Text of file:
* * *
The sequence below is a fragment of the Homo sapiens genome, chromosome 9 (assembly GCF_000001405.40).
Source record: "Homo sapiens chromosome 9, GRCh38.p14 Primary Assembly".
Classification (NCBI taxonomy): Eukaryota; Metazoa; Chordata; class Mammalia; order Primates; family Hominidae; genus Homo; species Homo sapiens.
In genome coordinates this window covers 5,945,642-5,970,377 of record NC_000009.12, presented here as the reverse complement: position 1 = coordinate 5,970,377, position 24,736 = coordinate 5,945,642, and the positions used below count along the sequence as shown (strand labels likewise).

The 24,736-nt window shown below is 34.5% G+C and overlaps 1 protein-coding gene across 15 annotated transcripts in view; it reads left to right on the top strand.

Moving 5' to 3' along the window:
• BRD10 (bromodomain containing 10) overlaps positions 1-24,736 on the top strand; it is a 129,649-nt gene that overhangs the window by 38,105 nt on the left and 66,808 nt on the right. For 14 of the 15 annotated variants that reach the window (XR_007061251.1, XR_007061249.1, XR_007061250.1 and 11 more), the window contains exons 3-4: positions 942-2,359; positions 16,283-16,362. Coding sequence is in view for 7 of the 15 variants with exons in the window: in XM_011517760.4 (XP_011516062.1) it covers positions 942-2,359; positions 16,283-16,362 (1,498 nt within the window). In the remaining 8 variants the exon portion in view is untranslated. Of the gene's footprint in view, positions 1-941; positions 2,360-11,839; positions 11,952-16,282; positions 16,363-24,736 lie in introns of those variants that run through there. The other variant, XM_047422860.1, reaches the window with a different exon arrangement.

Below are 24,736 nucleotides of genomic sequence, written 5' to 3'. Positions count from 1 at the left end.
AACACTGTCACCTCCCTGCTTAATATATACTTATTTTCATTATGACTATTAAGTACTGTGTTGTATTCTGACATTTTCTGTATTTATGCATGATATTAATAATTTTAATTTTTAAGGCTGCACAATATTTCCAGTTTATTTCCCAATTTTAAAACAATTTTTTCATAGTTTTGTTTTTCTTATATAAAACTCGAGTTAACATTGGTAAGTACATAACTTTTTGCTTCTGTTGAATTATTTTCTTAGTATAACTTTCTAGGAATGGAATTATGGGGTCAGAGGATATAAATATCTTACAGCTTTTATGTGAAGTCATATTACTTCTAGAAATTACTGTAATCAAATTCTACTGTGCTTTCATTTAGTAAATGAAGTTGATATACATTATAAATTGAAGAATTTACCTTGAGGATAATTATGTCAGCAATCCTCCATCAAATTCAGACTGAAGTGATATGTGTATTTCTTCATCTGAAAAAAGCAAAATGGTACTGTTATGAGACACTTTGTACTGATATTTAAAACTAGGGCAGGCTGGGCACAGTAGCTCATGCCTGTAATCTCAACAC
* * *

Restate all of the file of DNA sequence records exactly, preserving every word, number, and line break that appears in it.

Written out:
The sequence below is a fragment of the Homo sapiens genome, chromosome 9 (assembly GCF_000001405.40).
Source record: "Homo sapiens chromosome 9, GRCh38.p14 Primary Assembly".
Classification (NCBI taxonomy): Eukaryota; Metazoa; Chordata; class Mammalia; order Primates; family Hominidae; genus Homo; species Homo sapiens.
In genome coordinates this window covers 5,945,642-5,970,377 of record NC_000009.12, presented here as the reverse complement: position 1 = coordinate 5,970,377, position 24,736 = coordinate 5,945,642, and the positions used below count along the sequence as shown (strand labels likewise).

The 24,736-nt window shown below is 34.5% G+C and overlaps 1 protein-coding gene across 15 annotated transcripts in view; it reads left to right on the top strand.

Moving 5' to 3' along the window:
• BRD10 (bromodomain containing 10) overlaps positions 1-24,736 on the top strand; it is a 129,649-nt gene that overhangs the window by 38,105 nt on the left and 66,808 nt on the right. For 14 of the 15 annotated variants that reach the window (XR_007061251.1, XR_007061249.1, XR_007061250.1 and 11 more), the window contains exons 3-4: positions 942-2,359; positions 16,283-16,362. Coding sequence is in view for 7 of the 15 variants with exons in the window: in XM_011517760.4 (XP_011516062.1) it covers positions 942-2,359; positions 16,283-16,362 (1,498 nt within the window). In the remaining 8 variants the exon portion in view is untranslated. Of the gene's footprint in view, positions 1-941; positions 2,360-11,839; positions 11,952-16,282; positions 16,363-24,736 lie in introns of those variants that run through there. The other variant, XM_047422860.1, reaches the window with a different exon arrangement.

Below are 24,736 nucleotides of genomic sequence, written 5' to 3'. Positions count from 1 at the left end.
AACACTGTCACCTCCCTGCTTAATATATACTTATTTTCATTATGACTATTAAGTACTGTGTTGTATTCTGACATTTTCTGTATTTATGCATGATATTAATAATTTTAATTTTTAAGGCTGCACAATATTTCCAGTTTATTTCCCAATTTTAAAACAATTTTTTCATAGTTTTGTTTTTCTTATATAAAACTCGAGTTAACATTGGTAAGTACATAACTTTTTGCTTCTGTTGAATTATTTTCTTAGTATAACTTTCTAGGAATGGAATTATGGGGTCAGAGGATATAAATATCTTACAGCTTTTATGTGAAGTCATATTACTTCTAGAAATTACTGTAATCAAATTCTACTGTGCTTTCATTTAGTAAATGAAGTTGATATACATTATAAATTGAAGAATTTACCTTGAGGATAATTATGTCAGCAATCCTCCATCAAATTCAGACTGAAGTGATATGTGTATTTCTTCATCTGAAAAAAGCAAAATGGTACTGTTATGAGACACTTTGTACTGATATTTAAAACTAGGGCAGGCTGGGCACAGTAGCTCATGCCTGTAATCTCAACAC